Gutterboy Rides Again by C.T. McGaha

McGaha’s strength lies in his vulnerable honesty, balancing self-deprecation with self-awareness in a way that makes the reader feel comfortable laughing at all the wrong times. Straightforward and sincere, goofy and grinning, Gutterboy Rides Again feels like a bleary-eyed, burnt-coffee conversation with your best friend on the porch of your rented townhouse, but one where he pulls out some of his closet’s skeletons in confidence. Whether stuck on the ledge of the crumbling parking garage and navigating the mental barrage of pop culture afterimages and gnawing personal doubts, McGaha’s poetry asks us a question profound in its simplicity: do you love?

Nashville Notebook by David Bersell   Alternating between flash essays and journal entries, Bersell explores the loneliness and ecstasy of a young writer in his prose, simultaneously toeing the rocks at the bottom and pulling hard towards the surface. Honest, sharp, and intimate, Nashville Notebook is stains of regret and signs of redemption delivered at close range with full eye-contact. Look back.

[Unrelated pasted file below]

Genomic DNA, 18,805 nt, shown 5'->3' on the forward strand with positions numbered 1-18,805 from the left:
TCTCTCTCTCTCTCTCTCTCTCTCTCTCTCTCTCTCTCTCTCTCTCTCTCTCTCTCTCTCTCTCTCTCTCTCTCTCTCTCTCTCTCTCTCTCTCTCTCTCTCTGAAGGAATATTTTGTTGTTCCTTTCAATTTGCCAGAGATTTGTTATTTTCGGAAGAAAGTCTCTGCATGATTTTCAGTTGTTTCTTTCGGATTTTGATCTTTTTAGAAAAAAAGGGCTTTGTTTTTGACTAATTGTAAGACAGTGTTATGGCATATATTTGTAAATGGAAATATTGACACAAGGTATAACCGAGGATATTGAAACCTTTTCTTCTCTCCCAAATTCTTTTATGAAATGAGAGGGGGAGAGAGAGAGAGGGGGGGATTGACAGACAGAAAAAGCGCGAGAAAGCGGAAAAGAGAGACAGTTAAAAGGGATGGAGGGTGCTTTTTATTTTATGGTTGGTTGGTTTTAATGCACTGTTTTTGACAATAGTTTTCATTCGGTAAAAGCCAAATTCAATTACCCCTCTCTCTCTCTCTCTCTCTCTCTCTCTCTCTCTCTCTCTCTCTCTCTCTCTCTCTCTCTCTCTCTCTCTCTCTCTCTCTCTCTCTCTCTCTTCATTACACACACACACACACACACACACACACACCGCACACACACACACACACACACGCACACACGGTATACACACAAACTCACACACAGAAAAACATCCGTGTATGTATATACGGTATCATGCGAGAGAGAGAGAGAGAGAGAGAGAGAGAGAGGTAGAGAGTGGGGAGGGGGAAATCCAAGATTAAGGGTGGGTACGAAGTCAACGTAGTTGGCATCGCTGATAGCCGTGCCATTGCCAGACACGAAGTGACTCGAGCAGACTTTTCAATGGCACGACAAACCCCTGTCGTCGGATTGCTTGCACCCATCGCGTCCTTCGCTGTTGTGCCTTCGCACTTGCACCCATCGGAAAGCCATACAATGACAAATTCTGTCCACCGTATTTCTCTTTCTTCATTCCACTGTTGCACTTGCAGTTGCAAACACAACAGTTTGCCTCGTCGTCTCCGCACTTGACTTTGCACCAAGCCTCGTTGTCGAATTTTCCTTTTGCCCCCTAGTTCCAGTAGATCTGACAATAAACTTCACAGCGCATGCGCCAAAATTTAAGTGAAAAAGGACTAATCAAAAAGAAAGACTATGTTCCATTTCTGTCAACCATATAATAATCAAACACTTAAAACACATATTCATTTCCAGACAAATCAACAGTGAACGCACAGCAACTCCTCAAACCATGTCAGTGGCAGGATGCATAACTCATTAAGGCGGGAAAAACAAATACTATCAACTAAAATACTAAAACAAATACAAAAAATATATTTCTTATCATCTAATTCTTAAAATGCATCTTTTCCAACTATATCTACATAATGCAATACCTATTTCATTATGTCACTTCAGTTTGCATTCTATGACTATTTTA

Nashville Notebook by David Bersell

Alternating between flash essays and journal entries, Bersell explores the loneliness and ecstasy of a young writer in his prose, simultaneously toeing the rocks at the bottom and pulling hard towards the surface. Honest, sharp, and intimate, Nashville Notebook is stains of regret and signs of redemption delivered at close range with full eye-contact. Look back.

 
ROYGBIV by Nathan Wade Carter   Personal, poignant, and revelatory, ROYGBIV blends the corporeal and ethereal to draw you into darkness and guide you out again. These poems are prisms. Let your mind be the light.

ROYGBIV by Nathan Wade Carter

Personal, poignant, and revelatory, ROYGBIV blends the corporeal and ethereal to draw you into darkness and guide you out again. These poems are prisms. Let your mind be the light.